I could see monorepos working out well for a company that just does SaaS, and is able to get away with nice things like maintaining a single running version of the app, and continuous delivery.

Having mostly worked in companies that do shrinkwrap software or that allow different teams or clients to manage their own upgrade schedule, though, monorepo seems to me like a recipe for a codebase that is horribly resistant to change. Not just in the "big bang upgrades like JUnit4 are awful" ways described above, but also in a, "We never clean up old stuff, because most of the time when we try it breaks a bunch of other teams' code and we just nope out of that whole hassle, so barely-supported code sort of collects continuously, like dead underbrush in a forest that's never allowed to burn, until eventually it all explodes in a horrible conflagration," sort of way.

Seeing the list of things that Google keeps in a monorepo, vs things that Google keeps in Git repos, it seems like they might be thinking similarly. They've really only got a precious few products that typically run on non-Google-owned hardware, and apparently the major ones live outside the monorepo.


The dynamics actually played out very differently at Google. Because it was a monorepo with automated testing, if you didn't want other teams to break you when they change the dependencies, then you had better have a robust test suite.

Breaking changes would then lead to a discussion with your team, rather than your fruitlessly trying to binary search to find the commit that broke you.

Over time, the culture at Google became that all teams need to write tests at the unit, functional, and (usually) integration level.


>They've really only got a precious few products that typically run on non-Google-owned hardware, and apparently the major ones live outside the monorepo.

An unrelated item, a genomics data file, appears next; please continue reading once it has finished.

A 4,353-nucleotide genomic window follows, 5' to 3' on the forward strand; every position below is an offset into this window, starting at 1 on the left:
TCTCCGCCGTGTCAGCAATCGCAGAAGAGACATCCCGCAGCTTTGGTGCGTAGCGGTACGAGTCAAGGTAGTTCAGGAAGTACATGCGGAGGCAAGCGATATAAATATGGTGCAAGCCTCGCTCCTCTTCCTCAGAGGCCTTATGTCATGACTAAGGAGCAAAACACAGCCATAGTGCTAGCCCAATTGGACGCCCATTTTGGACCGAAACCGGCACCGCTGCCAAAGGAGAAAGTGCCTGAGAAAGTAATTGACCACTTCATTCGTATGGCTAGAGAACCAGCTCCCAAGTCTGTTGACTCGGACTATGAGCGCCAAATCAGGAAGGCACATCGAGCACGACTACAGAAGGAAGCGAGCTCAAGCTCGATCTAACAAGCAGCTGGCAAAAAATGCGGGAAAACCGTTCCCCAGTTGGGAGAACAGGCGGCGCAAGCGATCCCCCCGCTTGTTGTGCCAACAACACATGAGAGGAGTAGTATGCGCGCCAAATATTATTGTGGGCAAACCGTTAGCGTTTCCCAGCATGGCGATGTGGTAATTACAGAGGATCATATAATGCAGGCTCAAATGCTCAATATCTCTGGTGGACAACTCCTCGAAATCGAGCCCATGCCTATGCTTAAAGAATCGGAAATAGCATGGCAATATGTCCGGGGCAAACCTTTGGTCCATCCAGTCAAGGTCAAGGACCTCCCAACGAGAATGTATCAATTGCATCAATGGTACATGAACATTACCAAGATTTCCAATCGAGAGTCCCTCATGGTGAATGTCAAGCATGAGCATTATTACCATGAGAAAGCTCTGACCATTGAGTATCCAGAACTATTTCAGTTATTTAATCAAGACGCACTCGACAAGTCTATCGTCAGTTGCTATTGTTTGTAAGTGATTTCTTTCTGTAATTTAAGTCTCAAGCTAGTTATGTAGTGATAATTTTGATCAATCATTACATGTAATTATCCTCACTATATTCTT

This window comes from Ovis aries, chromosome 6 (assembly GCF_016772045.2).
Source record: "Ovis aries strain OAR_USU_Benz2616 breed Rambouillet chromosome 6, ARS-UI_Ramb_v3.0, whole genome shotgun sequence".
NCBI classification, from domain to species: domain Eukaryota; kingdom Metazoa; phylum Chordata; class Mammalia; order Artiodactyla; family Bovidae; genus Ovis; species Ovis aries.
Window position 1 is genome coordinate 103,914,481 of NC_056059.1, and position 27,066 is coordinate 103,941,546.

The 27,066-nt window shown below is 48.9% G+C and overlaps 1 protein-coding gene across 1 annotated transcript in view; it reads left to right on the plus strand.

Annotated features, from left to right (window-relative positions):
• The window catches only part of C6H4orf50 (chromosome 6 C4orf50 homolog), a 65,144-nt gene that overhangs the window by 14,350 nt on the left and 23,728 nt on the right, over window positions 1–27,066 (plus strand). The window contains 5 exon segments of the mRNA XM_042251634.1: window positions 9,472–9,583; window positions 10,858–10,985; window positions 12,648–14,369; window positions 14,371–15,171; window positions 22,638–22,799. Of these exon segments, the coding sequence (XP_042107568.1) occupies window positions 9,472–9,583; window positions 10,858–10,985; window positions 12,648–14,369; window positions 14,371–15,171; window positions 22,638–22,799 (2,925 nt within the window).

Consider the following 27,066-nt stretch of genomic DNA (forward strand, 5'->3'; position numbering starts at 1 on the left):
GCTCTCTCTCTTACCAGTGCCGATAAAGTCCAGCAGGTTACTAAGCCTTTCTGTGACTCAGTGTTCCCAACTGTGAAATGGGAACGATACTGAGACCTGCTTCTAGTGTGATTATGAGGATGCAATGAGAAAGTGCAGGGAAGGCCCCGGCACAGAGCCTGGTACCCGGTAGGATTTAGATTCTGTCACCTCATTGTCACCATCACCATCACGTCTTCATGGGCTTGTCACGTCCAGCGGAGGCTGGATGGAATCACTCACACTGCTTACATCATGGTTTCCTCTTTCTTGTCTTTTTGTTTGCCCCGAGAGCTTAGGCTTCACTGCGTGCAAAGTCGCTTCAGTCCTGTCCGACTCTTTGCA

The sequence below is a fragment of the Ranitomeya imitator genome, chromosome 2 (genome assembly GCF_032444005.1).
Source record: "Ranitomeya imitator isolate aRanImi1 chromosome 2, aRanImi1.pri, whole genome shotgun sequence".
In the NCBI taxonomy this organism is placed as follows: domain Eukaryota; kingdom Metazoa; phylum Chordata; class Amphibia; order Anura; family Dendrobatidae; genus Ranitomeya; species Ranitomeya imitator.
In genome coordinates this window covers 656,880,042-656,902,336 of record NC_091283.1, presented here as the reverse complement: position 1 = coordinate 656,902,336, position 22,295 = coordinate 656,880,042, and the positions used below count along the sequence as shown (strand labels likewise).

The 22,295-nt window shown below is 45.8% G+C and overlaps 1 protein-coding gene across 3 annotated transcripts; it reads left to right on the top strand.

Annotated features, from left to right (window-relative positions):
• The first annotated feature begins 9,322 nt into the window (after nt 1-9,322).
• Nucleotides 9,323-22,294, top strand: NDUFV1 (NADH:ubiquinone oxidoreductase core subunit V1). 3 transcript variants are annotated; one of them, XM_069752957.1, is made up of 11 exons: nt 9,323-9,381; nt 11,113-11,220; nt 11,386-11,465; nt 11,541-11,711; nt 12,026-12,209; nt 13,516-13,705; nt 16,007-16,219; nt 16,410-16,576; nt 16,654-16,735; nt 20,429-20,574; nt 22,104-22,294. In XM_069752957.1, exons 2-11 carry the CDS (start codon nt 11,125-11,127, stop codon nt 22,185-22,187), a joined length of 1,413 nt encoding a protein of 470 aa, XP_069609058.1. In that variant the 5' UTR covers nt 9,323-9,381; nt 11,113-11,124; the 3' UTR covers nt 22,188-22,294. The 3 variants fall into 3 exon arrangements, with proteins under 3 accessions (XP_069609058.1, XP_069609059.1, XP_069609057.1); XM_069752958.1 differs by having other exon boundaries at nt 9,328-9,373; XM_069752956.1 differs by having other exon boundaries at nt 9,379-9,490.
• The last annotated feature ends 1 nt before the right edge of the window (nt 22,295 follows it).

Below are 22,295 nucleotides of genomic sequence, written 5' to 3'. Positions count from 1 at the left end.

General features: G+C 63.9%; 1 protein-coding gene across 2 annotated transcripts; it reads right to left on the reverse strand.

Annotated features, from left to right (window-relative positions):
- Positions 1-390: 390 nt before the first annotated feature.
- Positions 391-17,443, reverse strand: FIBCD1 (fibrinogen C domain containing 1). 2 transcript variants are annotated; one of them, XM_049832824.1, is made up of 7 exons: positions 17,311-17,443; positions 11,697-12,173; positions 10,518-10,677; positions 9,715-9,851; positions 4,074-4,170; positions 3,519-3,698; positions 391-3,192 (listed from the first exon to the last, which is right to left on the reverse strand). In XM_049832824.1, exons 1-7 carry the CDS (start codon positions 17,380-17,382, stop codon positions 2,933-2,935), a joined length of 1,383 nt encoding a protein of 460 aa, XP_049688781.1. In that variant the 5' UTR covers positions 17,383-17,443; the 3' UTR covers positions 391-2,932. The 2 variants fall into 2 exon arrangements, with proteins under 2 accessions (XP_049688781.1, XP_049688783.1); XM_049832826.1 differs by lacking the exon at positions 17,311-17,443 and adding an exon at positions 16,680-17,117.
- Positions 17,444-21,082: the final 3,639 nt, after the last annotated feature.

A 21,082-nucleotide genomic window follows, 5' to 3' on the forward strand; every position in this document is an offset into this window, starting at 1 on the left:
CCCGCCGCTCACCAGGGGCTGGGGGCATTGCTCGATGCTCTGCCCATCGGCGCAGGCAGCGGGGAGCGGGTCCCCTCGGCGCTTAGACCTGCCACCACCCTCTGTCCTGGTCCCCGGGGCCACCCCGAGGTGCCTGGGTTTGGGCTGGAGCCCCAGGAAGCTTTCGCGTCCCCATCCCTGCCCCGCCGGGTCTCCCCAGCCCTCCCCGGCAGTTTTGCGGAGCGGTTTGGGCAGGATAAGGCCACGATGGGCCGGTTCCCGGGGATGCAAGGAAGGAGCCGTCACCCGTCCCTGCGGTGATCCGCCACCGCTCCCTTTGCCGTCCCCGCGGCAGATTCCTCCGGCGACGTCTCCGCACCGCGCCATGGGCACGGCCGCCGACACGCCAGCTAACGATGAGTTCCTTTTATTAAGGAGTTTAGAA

This depends on what you mean. Most/all consumer android applications don't run on google-owned hardware, but are in the monorepo.

That said, you're right that the whole "keep things up to date" thing is important. That's where tools like rosie and even bots come in.


> Seeing the list of things that Google keeps in a monorepo, vs things that Google keeps in Git repos, it seems like they might be thinking similarly. They've really only got a precious few products that typically run on non-Google-owned hardware, and apparently the major ones live outside the monorepo.

I always thought it was more that the things which take open source contributions are hosted in Git while the internal things would be hosted in Google3.


First, I agree with you about companies worrying prematurely or unnecessarily about “google scale”. You saw this a lot in the NoSQL hype days. You can go pretty darn far with even a single MySQL instance.

Second, source level dependencies bs binary level dependencies has s a choice and a commitment.

Even at large companies release schedules can really hinder you.